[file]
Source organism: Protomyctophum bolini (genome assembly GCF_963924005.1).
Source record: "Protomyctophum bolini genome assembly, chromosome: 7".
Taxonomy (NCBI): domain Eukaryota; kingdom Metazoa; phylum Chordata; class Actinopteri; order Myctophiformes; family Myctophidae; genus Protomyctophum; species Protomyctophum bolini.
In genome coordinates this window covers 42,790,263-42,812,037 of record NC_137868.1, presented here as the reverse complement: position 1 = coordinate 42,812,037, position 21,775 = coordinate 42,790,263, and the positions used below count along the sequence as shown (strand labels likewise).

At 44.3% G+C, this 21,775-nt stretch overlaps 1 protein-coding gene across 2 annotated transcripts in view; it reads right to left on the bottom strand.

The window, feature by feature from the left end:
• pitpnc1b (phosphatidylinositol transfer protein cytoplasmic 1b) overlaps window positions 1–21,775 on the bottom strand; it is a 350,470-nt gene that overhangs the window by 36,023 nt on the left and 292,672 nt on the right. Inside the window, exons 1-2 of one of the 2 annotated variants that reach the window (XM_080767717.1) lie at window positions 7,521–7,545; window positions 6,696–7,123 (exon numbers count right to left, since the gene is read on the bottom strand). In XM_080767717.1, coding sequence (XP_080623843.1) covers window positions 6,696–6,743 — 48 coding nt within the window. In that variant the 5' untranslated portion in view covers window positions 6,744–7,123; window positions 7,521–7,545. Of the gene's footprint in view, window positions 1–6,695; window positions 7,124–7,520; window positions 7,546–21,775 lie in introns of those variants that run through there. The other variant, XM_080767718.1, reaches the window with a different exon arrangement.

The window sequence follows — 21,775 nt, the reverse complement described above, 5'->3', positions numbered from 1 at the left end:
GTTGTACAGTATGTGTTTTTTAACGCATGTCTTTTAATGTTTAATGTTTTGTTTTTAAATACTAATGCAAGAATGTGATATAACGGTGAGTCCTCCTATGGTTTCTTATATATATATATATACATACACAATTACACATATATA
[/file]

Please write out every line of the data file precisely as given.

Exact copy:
Source organism: Protomyctophum bolini (genome assembly GCF_963924005.1).
Source record: "Protomyctophum bolini genome assembly, chromosome: 7".
Taxonomy (NCBI): domain Eukaryota; kingdom Metazoa; phylum Chordata; class Actinopteri; order Myctophiformes; family Myctophidae; genus Protomyctophum; species Protomyctophum bolini.
In genome coordinates this window covers 42,790,263-42,812,037 of record NC_137868.1, presented here as the reverse complement: position 1 = coordinate 42,812,037, position 21,775 = coordinate 42,790,263, and the positions used below count along the sequence as shown (strand labels likewise).

At 44.3% G+C, this 21,775-nt stretch overlaps 1 protein-coding gene across 2 annotated transcripts in view; it reads right to left on the bottom strand.

The window, feature by feature from the left end:
• pitpnc1b (phosphatidylinositol transfer protein cytoplasmic 1b) overlaps window positions 1–21,775 on the bottom strand; it is a 350,470-nt gene that overhangs the window by 36,023 nt on the left and 292,672 nt on the right. Inside the window, exons 1-2 of one of the 2 annotated variants that reach the window (XM_080767717.1) lie at window positions 7,521–7,545; window positions 6,696–7,123 (exon numbers count right to left, since the gene is read on the bottom strand). In XM_080767717.1, coding sequence (XP_080623843.1) covers window positions 6,696–6,743 — 48 coding nt within the window. In that variant the 5' untranslated portion in view covers window positions 6,744–7,123; window positions 7,521–7,545. Of the gene's footprint in view, window positions 1–6,695; window positions 7,124–7,520; window positions 7,546–21,775 lie in introns of those variants that run through there. The other variant, XM_080767718.1, reaches the window with a different exon arrangement.

The window sequence follows — 21,775 nt, the reverse complement described above, 5'->3', positions numbered from 1 at the left end:
GTTGTACAGTATGTGTTTTTTAACGCATGTCTTTTAATGTTTAATGTTTTGTTTTTAAATACTAATGCAAGAATGTGATATAACGGTGAGTCCTCCTATGGTTTCTTATATATATATATATACATACACAATTACACATATATA